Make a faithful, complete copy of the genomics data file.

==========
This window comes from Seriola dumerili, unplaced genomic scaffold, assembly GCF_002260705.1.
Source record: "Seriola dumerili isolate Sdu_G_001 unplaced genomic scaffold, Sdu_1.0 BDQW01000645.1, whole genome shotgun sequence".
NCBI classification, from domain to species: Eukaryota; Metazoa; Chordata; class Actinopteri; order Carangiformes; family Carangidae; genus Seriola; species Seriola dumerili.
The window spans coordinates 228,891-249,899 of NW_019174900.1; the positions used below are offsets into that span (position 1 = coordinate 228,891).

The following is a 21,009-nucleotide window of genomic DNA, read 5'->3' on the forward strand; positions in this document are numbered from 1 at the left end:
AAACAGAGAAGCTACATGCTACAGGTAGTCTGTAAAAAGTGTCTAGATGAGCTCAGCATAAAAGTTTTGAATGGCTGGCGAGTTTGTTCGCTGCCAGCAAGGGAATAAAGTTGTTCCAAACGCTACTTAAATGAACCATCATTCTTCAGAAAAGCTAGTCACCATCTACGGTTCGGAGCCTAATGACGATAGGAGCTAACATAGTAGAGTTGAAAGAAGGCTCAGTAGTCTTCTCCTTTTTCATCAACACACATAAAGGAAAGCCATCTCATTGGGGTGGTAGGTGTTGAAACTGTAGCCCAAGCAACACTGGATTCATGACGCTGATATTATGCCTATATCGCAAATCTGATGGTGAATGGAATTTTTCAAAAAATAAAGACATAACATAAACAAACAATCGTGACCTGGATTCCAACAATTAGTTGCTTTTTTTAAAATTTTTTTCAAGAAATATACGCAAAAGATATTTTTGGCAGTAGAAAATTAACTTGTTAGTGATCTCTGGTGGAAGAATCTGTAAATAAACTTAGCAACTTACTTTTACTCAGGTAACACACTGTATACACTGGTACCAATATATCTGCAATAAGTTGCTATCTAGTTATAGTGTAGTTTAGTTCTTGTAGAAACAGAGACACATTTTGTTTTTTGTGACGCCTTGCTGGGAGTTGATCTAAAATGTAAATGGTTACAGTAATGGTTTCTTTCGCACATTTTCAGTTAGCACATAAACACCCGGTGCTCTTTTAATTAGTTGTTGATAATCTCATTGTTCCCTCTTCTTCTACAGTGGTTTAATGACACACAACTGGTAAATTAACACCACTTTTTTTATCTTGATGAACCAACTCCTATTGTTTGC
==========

This window comes from Seriola dumerili, unplaced genomic scaffold, assembly GCF_002260705.1.
Source record: "Seriola dumerili isolate Sdu_G_001 unplaced genomic scaffold, Sdu_1.0 BDQW01000645.1, whole genome shotgun sequence".
NCBI classification, from domain to species: Eukaryota; Metazoa; Chordata; class Actinopteri; order Carangiformes; family Carangidae; genus Seriola; species Seriola dumerili.
The window spans coordinates 228,891-249,899 of NW_019174900.1; the positions used below are offsets into that span (position 1 = coordinate 228,891).

The following is a 21,009-nucleotide window of genomic DNA, read 5'->3' on the forward strand; positions in this document are numbered from 1 at the left end:
AAACAGAGAAGCTACATGCTACAGGTAGTCTGTAAAAAGTGTCTAGATGAGCTCAGCATAAAAGTTTTGAATGGCTGGCGAGTTTGTTCGCTGCCAGCAAGGGAATAAAGTTGTTCCAAACGCTACTTAAATGAACCATCATTCTTCAGAAAAGCTAGTCACCATCTACGGTTCGGAGCCTAATGACGATAGGAGCTAACATAGTAGAGTTGAAAGAAGGCTCAGTAGTCTTCTCCTTTTTCATCAACACACATAAAGGAAAGCCATCTCATTGGGGTGGTAGGTGTTGAAACTGTAGCCCAAGCAACACTGGATTCATGACGCTGATATTATGCCTATATCGCAAATCTGATGGTGAATGGAATTTTTCAAAAAATAAAGACATAACATAAACAAACAATCGTGACCTGGATTCCAACAATTAGTTGCTTTTTTTAAAATTTTTTTCAAGAAATATACGCAAAAGATATTTTTGGCAGTAGAAAATTAACTTGTTAGTGATCTCTGGTGGAAGAATCTGTAAATAAACTTAGCAACTTACTTTTACTCAGGTAACACACTGTATACACTGGTACCAATATATCTGCAATAAGTTGCTATCTAGTTATAGTGTAGTTTAGTTCTTGTAGAAACAGAGACACATTTTGTTTTTTGTGACGCCTTGCTGGGAGTTGATCTAAAATGTAAATGGTTACAGTAATGGTTTCTTTCGCACATTTTCAGTTAGCACATAAACACCCGGTGCTCTTTTAATTAGTTGTTGATAATCTCATTGTTCCCTCTTCTTCTACAGTGGTTTAATGACACACAACTGGTAAATTAACACCACTTTTTTTATCTTGATGAACCAACTCCTATTGTTTGC